Simulated oppression scenarios create unique learning experience
Participants are invited to walk through different theater experiences designed to display oppression of a marginalized group.
Mar. 04, 2015
The first ever Tunnel of Oppression experience aims to put MU students in the shoes of marginalized groups on campus.
The experience begins at 5:15 p.m. on March 5 in Leadership Auditorium, where registered participants will be split into groups and taken through various simulated instances of oppression.
"We had this idea before school started," Young Kwon, co-chair of Four Front Minorities Student Leaders Council, said. "We wanted to get as many groups as possible… to, you know, have a collaborative event where we can all raise awareness and actually empower people to speak up."
The event is sponsored by the Multicultural Center and Four Front. Organizations from around campus are participating as well, including the Association of Latin American Students, the Women's Center and the Legion of Black Collegians.
"It's simulated experiences of oppression amongst different identity groups," Multicultural Center Coordinator Stephanie Hernandez Rivera said.
There will be eight scenarios, each put on by a different organization, covering gender discrimination, sexual identity, race, ethnicity, micro-aggressive behavior, tokenizing, violence and inequalities in education.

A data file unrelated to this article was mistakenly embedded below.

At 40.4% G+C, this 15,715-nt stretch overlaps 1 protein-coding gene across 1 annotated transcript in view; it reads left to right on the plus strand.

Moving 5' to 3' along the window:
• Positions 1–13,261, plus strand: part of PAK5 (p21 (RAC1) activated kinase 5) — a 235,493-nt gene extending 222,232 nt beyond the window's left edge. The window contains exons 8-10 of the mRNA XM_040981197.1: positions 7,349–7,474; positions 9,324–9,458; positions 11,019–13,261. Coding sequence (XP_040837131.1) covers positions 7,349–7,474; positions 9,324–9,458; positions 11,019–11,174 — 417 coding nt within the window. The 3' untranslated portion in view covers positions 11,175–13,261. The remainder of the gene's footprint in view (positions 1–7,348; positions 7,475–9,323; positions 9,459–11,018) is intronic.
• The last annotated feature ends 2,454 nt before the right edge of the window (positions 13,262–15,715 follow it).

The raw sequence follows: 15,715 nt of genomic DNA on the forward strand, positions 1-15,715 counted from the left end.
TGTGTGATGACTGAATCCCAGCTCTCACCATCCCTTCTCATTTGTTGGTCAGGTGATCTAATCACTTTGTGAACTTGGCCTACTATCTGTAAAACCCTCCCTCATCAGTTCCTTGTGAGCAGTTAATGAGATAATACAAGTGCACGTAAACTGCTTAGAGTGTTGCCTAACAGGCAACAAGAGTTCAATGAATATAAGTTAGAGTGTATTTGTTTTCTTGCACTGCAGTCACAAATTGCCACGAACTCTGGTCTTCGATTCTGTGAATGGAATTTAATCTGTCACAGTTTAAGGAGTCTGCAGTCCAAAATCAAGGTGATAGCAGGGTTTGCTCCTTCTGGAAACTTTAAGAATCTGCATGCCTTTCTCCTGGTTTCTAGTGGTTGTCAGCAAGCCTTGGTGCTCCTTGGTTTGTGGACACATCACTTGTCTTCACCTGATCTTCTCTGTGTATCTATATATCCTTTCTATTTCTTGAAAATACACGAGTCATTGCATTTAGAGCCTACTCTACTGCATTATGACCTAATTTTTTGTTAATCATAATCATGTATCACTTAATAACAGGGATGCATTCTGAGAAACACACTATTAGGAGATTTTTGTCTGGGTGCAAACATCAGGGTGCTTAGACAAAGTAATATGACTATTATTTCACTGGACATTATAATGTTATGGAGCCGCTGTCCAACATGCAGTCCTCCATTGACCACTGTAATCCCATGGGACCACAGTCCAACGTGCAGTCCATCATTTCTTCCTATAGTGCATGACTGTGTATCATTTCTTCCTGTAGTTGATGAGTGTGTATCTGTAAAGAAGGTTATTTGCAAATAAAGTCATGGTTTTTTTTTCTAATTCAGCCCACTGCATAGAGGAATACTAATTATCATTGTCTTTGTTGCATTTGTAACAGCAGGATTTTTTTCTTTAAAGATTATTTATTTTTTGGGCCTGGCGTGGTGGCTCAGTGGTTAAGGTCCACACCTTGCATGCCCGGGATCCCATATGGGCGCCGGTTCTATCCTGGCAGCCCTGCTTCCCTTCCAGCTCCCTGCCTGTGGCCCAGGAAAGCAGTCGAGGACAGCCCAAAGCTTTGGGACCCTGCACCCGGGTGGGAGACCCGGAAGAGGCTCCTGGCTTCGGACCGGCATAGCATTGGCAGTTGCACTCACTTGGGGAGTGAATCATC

"Basically, it's kind of a theater experience, so most participants will walk into a room, and there will be a simulative oppressive experience," Hernandez said. "So some rooms may be more interactive than others, some might be just participant observing."
"We are a historically black sorority, so our chapter is filled with African-American women, and we wanted to do a simulation that represented black women being oppressed," Darnesha Tabor said.
Tabor is the assistant student coordinator at the Multicultural Center and a member of the Delta Sigma Theta Sorority Inc. Epsilon Psi Chapter, an organization participating in the event.
In a particular scenario, there will be two scenes put on by about six actors. The actors will pause, and offensive or oppressive acts will be addressed.
"We have Diversity Peer Educators,” Kwon said. “They'll be like... our tour guides for the participants.”
After the groups go through their selected scenarios, they will have a debriefing session with their Diversity Peer Educator to discuss what took place and how it relates to current events.
"I'm excited for people to walk through and be exposed and (experience) that very real moment, as opposed to potentially either being a part of these scenarios or walking through them everyday and not really thinking much about it because you haven't been exposed,” Hernandez said.
The Multicultural Center is planning to make this an annual event and hopes it will become a signature spring event.
"I think this is a very innovative and needed event on campus because Mizzou is a predominately white campus, but there's a lot of different minority groups at Mizzou," Tabor said. "I feel like we aren't well represented on campus through programming and stuff like that. I think this event gives people a glimpse of what we go through in our everyday lives."